Improved screening of biochar compounds for potential toxic activity with microbial biosensors

Oliver G. G. Knox*, Hedda J. Weitz, Peter Anderson, Maria Borlinghaus, James Fountaine

*Corresponding author for this work

Research output: Contribution to journalArticlepeer-review

7 Citations (Scopus)


Biochar is a carbon rich product destined for agricultural use, which can be produced using an array of feedstock and pyrolysis conditions. As such, the resultant biochar product can exhibit characteristics that result in either beneficial or detrimental environmental effects. We set out to establish what the environmental hazards might be for a range of softwood biochars. To facilitate this we conducted biochar headspace analysis, plant germination and bacterial biosensor assays. Our headspace analysis indicated the presence of aldehyde and ester based compounds, which were affected by pyrolysis conditions and in some cases contained compounds that were hazardous to human and environmental health. Germination assays, utilising barley, buckwheat, white clover and oil seed rape, showed that the plants responded differently to the same biochar samples and that in some instances, where germination was unaffected, there were visible physiological effects on seedlings. Finally, we screened water extracts of the biochars under buffered pH, for the presence of potentially toxic elements and compounds using bioluminescence-based bacterial biosensors. Bioluminescence inhibiting compounds were present in extracts prepared from biochar samples pyrolysed at 500 degrees C under conditions with inadequate control of biochar-volatile interaction. The findings were taken as an indication that bacterial biosensors could be used as a rapid method to screen anomalous biochar products for potential ecotoxicity hazard assessment. (C) 2018 Elsevier B.V. All rights reserved.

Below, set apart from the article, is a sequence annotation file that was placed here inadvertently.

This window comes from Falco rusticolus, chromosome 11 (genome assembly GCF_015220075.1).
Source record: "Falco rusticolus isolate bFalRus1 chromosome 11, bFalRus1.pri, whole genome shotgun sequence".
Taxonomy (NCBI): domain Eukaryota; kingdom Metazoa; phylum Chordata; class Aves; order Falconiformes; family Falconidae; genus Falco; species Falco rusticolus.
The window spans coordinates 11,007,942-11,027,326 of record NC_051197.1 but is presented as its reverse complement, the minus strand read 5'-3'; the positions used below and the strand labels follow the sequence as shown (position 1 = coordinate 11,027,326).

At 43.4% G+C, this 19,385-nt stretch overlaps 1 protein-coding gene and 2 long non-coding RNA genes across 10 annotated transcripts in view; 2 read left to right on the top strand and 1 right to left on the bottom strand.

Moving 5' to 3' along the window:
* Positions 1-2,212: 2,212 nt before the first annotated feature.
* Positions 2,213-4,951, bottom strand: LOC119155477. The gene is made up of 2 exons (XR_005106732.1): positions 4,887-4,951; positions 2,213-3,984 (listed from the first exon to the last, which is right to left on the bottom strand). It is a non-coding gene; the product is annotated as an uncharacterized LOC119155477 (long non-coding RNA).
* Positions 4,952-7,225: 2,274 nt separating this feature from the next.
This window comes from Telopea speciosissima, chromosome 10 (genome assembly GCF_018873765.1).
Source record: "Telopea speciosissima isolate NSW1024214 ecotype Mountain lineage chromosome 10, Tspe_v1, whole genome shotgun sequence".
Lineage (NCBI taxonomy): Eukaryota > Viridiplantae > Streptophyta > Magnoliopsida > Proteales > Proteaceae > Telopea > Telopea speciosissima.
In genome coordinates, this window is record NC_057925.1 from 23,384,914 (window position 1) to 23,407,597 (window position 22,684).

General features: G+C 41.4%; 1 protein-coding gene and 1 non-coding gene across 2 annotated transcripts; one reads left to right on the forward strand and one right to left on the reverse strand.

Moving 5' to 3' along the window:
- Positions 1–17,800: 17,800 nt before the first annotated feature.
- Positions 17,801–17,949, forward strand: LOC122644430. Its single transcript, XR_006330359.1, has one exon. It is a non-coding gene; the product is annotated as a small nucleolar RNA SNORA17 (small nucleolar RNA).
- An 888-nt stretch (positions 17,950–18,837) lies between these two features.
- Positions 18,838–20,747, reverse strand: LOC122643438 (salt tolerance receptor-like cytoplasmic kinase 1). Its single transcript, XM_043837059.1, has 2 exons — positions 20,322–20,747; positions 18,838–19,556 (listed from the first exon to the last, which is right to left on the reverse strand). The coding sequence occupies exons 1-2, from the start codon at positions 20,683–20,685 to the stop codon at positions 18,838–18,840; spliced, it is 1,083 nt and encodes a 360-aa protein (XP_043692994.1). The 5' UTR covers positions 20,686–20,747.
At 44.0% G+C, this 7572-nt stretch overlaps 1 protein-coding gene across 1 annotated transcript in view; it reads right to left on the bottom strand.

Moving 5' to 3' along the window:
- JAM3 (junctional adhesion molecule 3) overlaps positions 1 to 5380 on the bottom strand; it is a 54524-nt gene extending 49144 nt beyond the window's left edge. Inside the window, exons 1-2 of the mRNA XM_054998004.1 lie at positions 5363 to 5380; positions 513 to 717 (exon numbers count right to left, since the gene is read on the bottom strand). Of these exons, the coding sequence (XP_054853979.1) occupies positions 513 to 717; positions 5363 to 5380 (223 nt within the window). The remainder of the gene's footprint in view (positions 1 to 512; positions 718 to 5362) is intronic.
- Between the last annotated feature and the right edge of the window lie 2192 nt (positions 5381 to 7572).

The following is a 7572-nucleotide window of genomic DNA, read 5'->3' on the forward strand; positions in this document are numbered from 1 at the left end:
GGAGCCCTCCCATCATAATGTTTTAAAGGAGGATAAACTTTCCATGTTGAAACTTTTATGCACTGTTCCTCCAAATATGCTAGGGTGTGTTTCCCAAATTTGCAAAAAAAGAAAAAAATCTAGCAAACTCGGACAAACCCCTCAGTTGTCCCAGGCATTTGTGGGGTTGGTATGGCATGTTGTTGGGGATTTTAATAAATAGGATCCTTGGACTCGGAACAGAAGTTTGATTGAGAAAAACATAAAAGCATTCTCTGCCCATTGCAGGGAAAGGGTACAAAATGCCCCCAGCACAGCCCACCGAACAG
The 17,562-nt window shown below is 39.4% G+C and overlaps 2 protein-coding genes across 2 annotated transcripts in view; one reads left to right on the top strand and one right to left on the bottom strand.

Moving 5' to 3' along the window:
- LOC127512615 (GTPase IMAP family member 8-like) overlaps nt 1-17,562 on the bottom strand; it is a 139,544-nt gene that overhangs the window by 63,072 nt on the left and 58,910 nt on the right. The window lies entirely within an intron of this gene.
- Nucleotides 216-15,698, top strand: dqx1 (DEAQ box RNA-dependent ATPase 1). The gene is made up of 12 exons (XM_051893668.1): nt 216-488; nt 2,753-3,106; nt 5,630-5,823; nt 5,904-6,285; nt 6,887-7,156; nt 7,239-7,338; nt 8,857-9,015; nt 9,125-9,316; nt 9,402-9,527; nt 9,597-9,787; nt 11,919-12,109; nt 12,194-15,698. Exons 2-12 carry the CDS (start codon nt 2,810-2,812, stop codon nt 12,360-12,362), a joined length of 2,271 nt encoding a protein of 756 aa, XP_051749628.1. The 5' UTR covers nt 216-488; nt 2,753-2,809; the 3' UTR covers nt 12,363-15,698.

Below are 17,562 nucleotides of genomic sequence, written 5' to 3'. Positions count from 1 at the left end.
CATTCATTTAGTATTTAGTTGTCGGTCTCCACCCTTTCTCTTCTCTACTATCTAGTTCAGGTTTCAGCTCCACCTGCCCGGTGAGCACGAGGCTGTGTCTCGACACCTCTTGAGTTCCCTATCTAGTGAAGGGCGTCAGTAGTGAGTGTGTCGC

Original languageEnglish
Pages (from-to)254-264
Number of pages11
JournalEnvironmental Technology and Innovation
Early online date2 Jan 2018
Publication statusPublished - Feb 2018


  • Phytotoxicity
  • Bioluminescence Hazard analysis
  • Risk assessment
  • Pseudomonas fluorescens 8866 Tn5 luxCDABE
  • Pseudomonas putida F1 Tn5 luxCDABE


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